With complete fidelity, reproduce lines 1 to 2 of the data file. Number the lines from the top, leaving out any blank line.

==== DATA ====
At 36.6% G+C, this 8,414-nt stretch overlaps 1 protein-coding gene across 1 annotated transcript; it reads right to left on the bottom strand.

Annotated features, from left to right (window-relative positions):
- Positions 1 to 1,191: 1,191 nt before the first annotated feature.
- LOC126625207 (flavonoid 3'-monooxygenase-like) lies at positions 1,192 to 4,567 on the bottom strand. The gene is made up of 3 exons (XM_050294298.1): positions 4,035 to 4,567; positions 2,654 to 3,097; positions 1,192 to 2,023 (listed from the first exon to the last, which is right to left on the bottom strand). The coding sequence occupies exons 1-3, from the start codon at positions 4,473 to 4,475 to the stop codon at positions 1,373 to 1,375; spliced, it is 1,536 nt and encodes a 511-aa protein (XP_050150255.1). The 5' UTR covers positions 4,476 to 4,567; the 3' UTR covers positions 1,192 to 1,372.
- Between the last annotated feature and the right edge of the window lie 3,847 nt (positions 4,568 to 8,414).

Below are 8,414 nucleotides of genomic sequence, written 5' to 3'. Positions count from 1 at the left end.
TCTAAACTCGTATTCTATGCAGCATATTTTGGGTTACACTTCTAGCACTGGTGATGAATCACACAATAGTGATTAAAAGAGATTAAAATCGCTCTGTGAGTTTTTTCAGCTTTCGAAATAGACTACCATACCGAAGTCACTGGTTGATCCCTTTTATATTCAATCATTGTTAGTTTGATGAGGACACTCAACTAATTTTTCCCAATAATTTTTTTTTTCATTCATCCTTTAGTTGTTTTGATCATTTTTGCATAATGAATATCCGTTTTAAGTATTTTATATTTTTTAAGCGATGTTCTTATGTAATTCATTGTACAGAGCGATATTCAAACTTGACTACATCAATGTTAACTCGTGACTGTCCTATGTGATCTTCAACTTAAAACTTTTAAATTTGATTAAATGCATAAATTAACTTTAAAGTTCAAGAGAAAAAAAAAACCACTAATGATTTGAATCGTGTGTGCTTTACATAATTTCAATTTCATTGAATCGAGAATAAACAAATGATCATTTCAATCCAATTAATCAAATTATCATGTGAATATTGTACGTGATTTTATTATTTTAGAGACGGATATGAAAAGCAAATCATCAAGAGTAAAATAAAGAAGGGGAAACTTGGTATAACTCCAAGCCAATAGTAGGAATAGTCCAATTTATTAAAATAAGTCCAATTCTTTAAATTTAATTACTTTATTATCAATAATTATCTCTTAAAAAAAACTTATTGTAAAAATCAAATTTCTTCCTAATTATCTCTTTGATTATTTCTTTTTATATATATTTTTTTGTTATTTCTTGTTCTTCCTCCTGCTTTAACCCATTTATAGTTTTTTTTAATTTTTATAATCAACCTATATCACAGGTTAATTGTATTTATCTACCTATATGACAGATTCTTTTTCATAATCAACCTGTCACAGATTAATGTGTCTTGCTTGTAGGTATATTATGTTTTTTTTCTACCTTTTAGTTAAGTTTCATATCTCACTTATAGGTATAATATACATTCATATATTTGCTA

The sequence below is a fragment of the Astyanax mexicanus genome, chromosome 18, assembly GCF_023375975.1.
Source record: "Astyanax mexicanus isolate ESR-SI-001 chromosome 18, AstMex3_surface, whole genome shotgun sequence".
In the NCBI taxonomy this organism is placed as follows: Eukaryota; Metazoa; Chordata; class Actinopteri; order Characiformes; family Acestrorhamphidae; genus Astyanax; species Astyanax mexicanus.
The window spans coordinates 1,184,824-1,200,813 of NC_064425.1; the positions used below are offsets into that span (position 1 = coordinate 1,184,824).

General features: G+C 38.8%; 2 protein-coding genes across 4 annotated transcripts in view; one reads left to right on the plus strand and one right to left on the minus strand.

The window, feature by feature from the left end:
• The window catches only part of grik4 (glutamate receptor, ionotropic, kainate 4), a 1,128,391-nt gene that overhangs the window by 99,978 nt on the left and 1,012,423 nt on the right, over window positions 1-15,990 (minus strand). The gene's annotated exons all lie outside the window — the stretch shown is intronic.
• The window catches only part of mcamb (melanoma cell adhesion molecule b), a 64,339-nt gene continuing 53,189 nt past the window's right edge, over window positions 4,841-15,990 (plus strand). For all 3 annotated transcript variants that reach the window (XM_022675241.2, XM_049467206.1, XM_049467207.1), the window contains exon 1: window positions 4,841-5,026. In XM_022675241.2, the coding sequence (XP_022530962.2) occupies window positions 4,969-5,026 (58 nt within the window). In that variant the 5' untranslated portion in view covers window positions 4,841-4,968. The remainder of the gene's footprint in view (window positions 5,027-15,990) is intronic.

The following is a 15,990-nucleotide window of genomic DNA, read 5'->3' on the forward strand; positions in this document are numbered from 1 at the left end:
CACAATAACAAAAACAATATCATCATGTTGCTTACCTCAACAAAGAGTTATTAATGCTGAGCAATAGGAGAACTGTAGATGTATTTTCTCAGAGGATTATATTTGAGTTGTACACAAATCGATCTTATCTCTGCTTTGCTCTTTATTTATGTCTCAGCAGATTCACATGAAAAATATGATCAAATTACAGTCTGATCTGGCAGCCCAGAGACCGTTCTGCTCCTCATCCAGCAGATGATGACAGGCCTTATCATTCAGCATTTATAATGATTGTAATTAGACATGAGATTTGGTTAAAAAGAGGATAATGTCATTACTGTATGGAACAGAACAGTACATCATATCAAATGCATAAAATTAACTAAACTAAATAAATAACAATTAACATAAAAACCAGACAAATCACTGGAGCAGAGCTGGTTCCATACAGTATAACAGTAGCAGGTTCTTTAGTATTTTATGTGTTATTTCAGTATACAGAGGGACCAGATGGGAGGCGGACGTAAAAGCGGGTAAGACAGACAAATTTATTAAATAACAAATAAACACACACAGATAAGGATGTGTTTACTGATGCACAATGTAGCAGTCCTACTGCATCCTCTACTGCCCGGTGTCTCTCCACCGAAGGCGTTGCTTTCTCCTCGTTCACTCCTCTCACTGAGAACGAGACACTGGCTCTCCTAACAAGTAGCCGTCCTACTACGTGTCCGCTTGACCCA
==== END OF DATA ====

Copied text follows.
At 36.6% G+C, this 8,414-nt stretch overlaps 1 protein-coding gene across 1 annotated transcript; it reads right to left on the bottom strand.

Annotated features, from left to right (window-relative positions):